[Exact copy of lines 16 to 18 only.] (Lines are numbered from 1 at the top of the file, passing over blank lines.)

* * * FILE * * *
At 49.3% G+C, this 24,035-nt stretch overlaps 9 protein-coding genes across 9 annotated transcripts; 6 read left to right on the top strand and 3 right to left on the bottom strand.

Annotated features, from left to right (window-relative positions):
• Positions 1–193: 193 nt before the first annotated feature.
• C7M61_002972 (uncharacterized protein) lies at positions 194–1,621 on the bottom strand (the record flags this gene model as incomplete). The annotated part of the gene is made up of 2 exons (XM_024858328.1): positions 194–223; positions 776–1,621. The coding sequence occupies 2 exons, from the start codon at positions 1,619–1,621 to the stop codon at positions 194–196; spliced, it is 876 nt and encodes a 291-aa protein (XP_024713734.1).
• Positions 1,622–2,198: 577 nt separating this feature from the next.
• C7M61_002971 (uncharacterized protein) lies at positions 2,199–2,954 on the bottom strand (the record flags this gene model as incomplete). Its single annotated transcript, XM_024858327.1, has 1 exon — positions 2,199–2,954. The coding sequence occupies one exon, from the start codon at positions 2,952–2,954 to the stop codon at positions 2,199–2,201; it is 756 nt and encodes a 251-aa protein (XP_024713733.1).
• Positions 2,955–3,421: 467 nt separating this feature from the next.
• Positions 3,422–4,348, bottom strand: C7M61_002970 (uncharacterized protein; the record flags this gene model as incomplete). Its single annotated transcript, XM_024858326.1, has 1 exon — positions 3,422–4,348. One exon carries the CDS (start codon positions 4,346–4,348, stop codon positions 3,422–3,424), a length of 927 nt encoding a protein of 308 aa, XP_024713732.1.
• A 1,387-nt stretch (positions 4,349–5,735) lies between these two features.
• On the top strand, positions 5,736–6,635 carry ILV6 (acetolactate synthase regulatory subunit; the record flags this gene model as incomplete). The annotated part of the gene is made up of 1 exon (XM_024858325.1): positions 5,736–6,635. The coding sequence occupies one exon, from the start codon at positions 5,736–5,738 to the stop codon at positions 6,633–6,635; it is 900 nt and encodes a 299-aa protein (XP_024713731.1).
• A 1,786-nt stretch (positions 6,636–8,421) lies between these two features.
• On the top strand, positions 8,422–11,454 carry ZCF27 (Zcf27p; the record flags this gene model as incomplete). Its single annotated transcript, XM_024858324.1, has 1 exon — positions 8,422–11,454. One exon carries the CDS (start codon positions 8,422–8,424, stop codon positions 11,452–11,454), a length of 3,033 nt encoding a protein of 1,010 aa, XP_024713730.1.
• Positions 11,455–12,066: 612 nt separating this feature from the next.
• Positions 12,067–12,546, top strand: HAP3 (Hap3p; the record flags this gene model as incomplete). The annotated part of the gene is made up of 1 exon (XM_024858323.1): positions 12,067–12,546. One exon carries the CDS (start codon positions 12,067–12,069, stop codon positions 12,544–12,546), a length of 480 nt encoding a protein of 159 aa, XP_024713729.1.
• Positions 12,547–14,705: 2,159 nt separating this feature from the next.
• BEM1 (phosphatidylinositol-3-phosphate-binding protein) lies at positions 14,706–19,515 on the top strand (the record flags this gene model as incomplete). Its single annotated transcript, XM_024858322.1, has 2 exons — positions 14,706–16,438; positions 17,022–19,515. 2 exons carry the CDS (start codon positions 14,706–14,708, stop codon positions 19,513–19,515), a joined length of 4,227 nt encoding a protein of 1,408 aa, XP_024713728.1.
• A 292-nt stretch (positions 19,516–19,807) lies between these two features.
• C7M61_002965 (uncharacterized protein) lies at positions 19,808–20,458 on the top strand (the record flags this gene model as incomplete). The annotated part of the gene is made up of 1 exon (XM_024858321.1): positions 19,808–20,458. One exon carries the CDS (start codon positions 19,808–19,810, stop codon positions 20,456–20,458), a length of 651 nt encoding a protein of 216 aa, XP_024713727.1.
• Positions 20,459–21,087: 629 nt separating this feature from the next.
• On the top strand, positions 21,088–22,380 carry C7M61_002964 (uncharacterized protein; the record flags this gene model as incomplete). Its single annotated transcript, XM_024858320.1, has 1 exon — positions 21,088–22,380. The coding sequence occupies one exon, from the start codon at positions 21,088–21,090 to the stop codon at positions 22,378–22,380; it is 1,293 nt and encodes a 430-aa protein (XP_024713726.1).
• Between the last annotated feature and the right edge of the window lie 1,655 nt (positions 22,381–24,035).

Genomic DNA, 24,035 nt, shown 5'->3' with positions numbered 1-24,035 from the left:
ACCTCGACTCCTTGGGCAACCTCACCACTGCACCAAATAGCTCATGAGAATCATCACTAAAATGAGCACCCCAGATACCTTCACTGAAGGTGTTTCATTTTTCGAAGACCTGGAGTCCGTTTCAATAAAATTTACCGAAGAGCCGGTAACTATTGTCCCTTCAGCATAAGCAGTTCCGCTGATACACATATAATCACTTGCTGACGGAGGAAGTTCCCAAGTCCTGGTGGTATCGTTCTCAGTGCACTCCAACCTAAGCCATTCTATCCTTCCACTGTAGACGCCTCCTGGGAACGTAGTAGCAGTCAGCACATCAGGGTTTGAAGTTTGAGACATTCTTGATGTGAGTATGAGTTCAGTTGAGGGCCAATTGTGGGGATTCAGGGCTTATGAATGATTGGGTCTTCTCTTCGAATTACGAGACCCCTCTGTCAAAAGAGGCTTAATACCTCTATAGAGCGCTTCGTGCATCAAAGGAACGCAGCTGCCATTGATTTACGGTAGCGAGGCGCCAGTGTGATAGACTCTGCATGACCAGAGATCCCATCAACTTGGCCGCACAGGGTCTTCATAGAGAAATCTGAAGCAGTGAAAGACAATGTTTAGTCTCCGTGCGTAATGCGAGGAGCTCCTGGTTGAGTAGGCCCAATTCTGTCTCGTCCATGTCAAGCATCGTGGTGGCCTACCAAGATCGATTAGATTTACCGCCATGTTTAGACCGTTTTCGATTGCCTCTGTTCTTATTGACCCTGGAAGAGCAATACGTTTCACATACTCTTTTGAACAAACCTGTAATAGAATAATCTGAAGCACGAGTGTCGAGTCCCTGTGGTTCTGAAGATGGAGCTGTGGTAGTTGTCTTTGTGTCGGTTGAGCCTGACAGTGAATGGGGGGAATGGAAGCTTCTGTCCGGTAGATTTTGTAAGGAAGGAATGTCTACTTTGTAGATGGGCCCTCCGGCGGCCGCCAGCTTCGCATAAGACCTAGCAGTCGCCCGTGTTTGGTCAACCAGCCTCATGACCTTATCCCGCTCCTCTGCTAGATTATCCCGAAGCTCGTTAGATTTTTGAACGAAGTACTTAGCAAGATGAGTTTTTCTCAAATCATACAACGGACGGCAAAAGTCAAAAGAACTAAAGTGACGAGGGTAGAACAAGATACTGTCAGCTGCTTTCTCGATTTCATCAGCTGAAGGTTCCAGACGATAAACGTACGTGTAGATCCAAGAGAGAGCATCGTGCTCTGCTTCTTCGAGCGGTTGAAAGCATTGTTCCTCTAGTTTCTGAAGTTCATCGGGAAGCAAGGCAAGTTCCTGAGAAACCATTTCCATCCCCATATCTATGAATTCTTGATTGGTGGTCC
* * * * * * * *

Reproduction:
• BEM1 (phosphatidylinositol-3-phosphate-binding protein) lies at positions 14,706–19,515 on the top strand (the record flags this gene model as incomplete). Its single annotated transcript, XM_024858322.1, has 2 exons — positions 14,706–16,438; positions 17,022–19,515. 2 exons carry the CDS (start codon positions 14,706–14,708, stop codon positions 19,513–19,515), a joined length of 4,227 nt encoding a protein of 1,408 aa, XP_024713728.1.
• A 292-nt stretch (positions 19,516–19,807) lies between these two features.
• C7M61_002965 (uncharacterized protein) lies at positions 19,808–20,458 on the top strand (the record flags this gene model as incomplete). The annotated part of the gene is made up of 1 exon (XM_024858321.1): positions 19,808–20,458. One exon carries the CDS (start codon positions 19,808–19,810, stop codon positions 20,456–20,458), a length of 651 nt encoding a protein of 216 aa, XP_024713727.1.